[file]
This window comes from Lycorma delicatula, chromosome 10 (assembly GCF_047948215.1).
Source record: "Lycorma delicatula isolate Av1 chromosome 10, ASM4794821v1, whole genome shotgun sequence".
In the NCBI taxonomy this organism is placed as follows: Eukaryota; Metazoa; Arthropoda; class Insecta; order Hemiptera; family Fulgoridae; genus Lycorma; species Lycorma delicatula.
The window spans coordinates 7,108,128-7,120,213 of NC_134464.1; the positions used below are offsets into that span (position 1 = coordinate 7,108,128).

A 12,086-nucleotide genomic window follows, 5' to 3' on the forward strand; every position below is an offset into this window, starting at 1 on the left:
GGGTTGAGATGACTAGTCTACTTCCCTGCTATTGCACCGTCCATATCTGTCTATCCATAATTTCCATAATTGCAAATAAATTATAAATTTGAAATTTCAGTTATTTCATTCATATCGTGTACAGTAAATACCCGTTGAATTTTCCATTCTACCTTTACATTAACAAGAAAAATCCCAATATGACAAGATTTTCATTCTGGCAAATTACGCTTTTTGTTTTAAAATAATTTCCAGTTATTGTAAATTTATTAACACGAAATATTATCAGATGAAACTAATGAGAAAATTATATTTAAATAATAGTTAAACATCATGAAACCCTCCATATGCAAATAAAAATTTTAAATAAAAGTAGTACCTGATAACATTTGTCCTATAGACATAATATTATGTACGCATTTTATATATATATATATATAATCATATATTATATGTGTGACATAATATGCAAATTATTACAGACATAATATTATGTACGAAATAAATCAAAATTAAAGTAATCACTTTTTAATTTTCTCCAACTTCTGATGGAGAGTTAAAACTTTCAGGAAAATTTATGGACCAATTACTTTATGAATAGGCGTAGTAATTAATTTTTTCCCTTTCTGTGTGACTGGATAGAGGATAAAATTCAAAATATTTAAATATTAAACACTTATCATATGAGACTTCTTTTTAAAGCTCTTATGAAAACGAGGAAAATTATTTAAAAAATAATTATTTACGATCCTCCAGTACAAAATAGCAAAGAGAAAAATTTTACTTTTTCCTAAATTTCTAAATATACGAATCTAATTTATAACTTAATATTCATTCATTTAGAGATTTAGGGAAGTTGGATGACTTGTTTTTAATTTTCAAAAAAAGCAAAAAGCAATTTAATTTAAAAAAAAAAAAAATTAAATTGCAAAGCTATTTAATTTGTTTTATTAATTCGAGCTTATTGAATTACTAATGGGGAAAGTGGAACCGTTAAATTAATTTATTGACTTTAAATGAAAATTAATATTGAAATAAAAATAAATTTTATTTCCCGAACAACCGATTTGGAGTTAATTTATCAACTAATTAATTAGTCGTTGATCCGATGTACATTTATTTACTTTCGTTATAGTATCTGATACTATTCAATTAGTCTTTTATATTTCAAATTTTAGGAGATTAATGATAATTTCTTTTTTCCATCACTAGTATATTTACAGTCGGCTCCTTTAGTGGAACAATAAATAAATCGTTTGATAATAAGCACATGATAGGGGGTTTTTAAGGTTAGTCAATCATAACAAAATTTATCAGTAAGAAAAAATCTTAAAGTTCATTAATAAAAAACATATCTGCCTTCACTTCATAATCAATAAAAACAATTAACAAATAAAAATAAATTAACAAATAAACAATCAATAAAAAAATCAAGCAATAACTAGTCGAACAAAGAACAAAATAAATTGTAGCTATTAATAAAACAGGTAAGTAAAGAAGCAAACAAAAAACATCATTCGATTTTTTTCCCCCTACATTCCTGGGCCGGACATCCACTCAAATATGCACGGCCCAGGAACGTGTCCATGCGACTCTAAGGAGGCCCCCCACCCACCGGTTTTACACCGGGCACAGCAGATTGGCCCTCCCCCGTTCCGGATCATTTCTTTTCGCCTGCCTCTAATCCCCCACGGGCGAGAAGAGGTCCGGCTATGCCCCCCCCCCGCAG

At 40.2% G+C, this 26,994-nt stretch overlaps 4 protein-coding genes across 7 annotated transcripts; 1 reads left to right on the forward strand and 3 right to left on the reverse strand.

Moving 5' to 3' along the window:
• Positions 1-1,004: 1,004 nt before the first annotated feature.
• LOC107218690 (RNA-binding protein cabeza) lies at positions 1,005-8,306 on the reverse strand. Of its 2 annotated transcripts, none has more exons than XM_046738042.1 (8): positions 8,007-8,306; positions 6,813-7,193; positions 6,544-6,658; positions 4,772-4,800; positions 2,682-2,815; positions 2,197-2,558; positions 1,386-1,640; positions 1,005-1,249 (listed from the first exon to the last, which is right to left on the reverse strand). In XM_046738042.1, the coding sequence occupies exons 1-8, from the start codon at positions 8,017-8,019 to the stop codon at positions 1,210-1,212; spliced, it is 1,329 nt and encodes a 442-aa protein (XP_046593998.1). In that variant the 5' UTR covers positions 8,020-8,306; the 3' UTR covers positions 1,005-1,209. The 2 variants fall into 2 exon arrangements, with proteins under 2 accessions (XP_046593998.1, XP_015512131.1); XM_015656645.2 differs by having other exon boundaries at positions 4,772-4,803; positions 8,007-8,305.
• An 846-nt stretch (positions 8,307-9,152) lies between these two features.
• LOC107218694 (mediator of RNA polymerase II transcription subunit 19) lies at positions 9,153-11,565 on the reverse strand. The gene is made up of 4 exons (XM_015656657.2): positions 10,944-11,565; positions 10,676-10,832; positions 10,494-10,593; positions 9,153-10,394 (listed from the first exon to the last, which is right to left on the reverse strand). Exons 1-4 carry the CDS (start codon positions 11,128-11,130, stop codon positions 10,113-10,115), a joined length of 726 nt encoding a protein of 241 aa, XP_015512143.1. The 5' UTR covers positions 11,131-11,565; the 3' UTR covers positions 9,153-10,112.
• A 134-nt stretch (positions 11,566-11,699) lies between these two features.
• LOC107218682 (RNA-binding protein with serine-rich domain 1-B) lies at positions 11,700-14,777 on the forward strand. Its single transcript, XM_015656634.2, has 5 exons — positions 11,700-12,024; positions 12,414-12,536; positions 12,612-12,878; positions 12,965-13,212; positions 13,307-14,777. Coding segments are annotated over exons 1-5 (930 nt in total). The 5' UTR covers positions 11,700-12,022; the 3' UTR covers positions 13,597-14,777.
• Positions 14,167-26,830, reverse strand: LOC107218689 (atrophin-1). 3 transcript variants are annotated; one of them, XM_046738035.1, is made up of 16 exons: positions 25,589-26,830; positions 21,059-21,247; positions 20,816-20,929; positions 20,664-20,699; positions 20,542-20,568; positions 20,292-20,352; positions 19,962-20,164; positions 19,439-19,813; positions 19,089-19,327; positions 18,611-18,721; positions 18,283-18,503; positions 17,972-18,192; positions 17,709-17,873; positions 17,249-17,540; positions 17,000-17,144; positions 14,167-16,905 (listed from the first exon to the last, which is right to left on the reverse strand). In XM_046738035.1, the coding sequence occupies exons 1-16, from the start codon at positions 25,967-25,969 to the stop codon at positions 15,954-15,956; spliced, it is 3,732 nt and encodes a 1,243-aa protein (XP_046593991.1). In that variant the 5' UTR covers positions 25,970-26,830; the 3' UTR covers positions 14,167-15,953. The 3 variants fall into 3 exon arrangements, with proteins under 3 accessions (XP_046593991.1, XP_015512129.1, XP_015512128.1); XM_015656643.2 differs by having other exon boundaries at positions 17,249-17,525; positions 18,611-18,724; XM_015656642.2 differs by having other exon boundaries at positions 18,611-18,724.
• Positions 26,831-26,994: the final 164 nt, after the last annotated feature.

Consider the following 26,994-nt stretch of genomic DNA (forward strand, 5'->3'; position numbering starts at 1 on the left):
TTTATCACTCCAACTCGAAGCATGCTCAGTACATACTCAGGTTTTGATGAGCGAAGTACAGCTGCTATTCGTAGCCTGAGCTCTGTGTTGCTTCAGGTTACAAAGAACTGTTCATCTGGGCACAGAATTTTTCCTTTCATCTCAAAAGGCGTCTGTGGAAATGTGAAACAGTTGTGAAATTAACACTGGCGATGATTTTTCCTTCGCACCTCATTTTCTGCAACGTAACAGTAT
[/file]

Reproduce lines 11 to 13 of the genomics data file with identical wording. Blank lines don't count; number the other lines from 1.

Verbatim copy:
• An 846-nt stretch (positions 8,307-9,152) lies between these two features.
• LOC107218694 (mediator of RNA polymerase II transcription subunit 19) lies at positions 9,153-11,565 on the reverse strand. The gene is made up of 4 exons (XM_015656657.2): positions 10,944-11,565; positions 10,676-10,832; positions 10,494-10,593; positions 9,153-10,394 (listed from the first exon to the last, which is right to left on the reverse strand). Exons 1-4 carry the CDS (start codon positions 11,128-11,130, stop codon positions 10,113-10,115), a joined length of 726 nt encoding a protein of 241 aa, XP_015512143.1. The 5' UTR covers positions 11,131-11,565; the 3' UTR covers positions 9,153-10,112.
• A 134-nt stretch (positions 11,566-11,699) lies between these two features.